Shares of Pattern Energy Group (NASDAQ:PEGI) rose over 15% last month, according to data from S&P Global Market Intelligence. The renewable energy asset manager reported third-quarter 2018 earnings and two portfolio-altering transactions. Investors took the operational improvements during the period -- including a year-over-year improvement of 235% in cash available for distribution (CAFD) -- as a sign that the business is getting back on track after years of struggling.
The company also announced two transactions to recycle assets in its portfolio. First, it sold a 90-megawatt wind farm at a selling price equivalent to 15 times the expected 10-year CAFD. Second, it acquired a 35-megawatt interest in a wind farm at an acquisition price equivalent to 10 times the expected five-year CAFD. Selling for more and buying for less makes capital go further, which was music to investors' ears.
Progress came on multiple fronts during the third quarter of 2018. The renewable energy portfolio generated and sold more electricity at higher prices, which led to an increase in revenue, operating income, and CAFD. Lower interest expense and higher-value leases also made positive contributions during the period.
All that momentum allowed Pattern Energy Group to maintain its full-year 2018 guidance for around $166 million in CAFD, which would mark a 14% increase from 2017. That would also allow the business to cover its distribution payments -- on pace to total about $166 million this year -- from operations alone. That's the first step to delivering sustainable growth in distributions for the long haul.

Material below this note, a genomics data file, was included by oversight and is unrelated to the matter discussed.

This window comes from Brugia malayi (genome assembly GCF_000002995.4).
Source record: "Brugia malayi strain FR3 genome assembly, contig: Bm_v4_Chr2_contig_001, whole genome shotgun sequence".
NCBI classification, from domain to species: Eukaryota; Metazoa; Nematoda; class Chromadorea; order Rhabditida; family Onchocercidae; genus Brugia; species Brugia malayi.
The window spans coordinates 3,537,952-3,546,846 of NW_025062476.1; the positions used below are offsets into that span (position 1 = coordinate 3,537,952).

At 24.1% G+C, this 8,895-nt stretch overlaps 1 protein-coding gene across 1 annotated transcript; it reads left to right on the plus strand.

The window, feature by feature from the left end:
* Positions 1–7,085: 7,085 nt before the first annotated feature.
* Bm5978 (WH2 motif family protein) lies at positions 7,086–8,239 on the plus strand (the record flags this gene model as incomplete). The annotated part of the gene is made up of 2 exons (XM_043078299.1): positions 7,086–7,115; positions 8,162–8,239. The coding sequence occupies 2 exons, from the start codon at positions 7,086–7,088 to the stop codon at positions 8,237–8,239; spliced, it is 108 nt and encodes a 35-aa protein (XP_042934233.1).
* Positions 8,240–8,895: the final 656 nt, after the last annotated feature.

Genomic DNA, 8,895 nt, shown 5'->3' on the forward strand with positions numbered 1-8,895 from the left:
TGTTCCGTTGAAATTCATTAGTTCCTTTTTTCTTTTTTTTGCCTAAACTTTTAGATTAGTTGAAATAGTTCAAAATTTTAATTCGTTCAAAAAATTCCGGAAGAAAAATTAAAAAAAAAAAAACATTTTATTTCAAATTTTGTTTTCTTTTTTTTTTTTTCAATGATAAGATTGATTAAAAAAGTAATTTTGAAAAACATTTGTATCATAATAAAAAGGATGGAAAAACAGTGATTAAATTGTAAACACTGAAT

Pattern Energy Group is a favorite renewable yieldco among investors, but it hasn't performed very well in the past five years. The stock return with dividends included in that period is just 9.6%, compared with 61.7% for the S&P 500. A large part of that has to do with poor decisions in the past regarding asset portfolio management and the decision to maintain very high distribution payments, currently yielding 8.6%. Investors hope the traction observed recently can be sustained and put the company on the right track again, but there's a long way to go before the business is fully turned around.